"My old agency actually said to go back on it so I could interact with fans more. Everyone always liked the interviews I did because I would basically say whatever came to my mind as opposed to giving the generic interviews that you see so often, like 'Oh, I love being here,' and all that nonsense. It was a good way to keep myself out there and be myself and not get into too much trouble.
"Any time I think a Tweet is too much, I usually call my mom and ask her, 'Hey, you think I should Tweet this?' Sixty percent of the time I take her advice."
Running fake online contests is nothing new for Decker, who now has more than 2,750 followers. At UCLA, he and Giants shortstop Brandon Crawford teamed up to make fun of teammate Will Penniall, whom he described as the nicest kid in the world. "We used to come up with outlandish reasons why we hated Will. My first contest I had was for whoever had the best reason to hate Will and to Tweet it with #ReasonsIHateWill. It turned out really good, and we got a lot of funny responses."
Now it's good friend and Cardinals outfield prospect Chris Swauger who gets the brunt of Decker's humor, normally in a series of #Tweetwars where each person takes it in turn to ridicule or embarrass the other.
"Chris Swauger is the worst human being in the planet," joked Decker, who maybe unsurprisingly enjoys following comedians such as Seth MacFarlane, Steve Martin and Rob Delaney. "On Twitter, I often destroy him verbally. He says some things that are cute and he has great hair that he likes to point out, but I'm not impressed. I like ruining his days -- it's fun. I feel like a bigger man when I get to stand on top of him.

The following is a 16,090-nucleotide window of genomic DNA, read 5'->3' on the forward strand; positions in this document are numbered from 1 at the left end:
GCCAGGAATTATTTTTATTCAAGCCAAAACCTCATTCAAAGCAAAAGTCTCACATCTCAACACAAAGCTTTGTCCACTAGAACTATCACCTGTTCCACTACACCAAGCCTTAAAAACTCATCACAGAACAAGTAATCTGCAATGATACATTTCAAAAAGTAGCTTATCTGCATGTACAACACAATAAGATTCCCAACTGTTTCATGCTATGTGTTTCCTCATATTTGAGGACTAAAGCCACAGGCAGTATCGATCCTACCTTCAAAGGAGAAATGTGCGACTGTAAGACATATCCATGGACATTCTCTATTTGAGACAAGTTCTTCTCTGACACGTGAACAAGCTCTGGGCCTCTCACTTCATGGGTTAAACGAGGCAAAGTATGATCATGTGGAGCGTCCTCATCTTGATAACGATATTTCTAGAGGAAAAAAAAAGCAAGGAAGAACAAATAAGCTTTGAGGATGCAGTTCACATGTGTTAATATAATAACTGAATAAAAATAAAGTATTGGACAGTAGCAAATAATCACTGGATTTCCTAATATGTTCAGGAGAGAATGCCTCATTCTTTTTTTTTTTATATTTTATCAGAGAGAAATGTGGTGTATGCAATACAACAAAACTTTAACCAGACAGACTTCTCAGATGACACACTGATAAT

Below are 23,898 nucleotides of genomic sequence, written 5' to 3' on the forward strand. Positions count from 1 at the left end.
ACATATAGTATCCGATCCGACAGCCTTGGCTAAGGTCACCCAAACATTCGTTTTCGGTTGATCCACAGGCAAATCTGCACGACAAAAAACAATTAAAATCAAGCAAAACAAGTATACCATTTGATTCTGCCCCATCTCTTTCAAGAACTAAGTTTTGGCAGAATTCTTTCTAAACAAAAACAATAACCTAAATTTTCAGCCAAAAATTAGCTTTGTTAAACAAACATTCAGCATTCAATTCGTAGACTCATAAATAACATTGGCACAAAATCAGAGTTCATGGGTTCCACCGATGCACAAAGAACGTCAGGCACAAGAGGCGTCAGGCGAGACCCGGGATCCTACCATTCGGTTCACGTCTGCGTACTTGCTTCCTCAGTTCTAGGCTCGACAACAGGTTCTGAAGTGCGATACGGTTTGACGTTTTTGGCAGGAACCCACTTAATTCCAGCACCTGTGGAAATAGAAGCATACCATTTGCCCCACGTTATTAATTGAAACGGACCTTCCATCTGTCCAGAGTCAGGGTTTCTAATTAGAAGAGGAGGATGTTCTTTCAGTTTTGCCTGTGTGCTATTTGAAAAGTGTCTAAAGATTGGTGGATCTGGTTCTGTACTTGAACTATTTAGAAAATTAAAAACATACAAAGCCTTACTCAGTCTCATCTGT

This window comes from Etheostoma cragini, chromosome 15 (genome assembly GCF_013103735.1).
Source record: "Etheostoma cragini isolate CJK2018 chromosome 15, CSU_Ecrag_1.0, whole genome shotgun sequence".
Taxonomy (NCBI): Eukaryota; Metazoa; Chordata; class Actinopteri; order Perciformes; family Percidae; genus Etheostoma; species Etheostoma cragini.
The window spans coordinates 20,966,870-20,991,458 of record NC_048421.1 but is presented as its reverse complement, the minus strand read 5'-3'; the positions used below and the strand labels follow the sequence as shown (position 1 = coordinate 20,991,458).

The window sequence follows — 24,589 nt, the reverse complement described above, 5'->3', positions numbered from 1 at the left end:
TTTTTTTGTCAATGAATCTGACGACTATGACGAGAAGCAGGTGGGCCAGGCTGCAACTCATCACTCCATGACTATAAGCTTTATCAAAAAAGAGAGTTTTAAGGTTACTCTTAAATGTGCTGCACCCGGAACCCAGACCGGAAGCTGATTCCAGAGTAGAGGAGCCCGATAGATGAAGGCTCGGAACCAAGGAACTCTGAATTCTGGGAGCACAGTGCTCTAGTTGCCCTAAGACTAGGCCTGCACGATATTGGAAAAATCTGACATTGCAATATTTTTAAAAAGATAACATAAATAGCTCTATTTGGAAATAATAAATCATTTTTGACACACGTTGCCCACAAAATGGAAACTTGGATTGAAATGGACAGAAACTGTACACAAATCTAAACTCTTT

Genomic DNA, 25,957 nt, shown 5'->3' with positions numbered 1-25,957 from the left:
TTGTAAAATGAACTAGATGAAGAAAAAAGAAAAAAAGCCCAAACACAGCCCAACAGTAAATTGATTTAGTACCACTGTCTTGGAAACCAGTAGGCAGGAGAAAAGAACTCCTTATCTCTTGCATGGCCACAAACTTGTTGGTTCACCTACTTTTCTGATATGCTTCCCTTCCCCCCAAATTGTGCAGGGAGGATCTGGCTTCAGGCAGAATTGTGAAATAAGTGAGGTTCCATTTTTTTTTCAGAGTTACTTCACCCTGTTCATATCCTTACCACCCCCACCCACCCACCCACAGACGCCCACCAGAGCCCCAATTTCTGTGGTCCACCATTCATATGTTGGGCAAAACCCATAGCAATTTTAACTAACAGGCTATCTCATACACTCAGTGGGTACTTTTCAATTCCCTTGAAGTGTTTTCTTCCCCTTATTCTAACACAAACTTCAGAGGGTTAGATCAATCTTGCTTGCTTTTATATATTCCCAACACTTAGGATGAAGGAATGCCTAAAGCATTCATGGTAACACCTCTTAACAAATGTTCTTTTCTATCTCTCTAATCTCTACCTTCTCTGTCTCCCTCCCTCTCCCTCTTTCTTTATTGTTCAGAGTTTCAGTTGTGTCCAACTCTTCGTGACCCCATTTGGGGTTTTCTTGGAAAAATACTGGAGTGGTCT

"But the best interactions are when someone tried to insult me or ask me a bad question that I answer with a real smart response. I have had some great interactions where a parent has told me that I made their kid's day for giving them a signed ball at the game, or if they tell me I'm their kid's favorite player. I usually tell them they need to get them out to more games. I'm not even my mom's favorite player."
Ryan Westmoreland, @RWesty25
Westmoreland has been on Twitter since early June 2010, about three months after undergoing the first of two successful brain surgeries, a five-hour procedure to remove a cancerous malformation. "Another day of rehab, closer to getting on the field again," his first of more than 750 Tweets read.
Since then, the Red Sox prospect has kept family, friends and fans in the loop on his rehab, which has included speech and occupational therapy as well as baseball training activities.
Throughout it all, Westmoreland has kept a positive outlook on life, sprinkling in messages about the Boston Celtics and Bruins, fishing and vacationing. He's also been active retweeting the work of Spaulding Rehabilitation Network, Livestrong and the Barrow Neurological Institute.
Trevor Bauer, @baueroutage
For Bauer, Twitter gives him the chance to give back to the baseball community.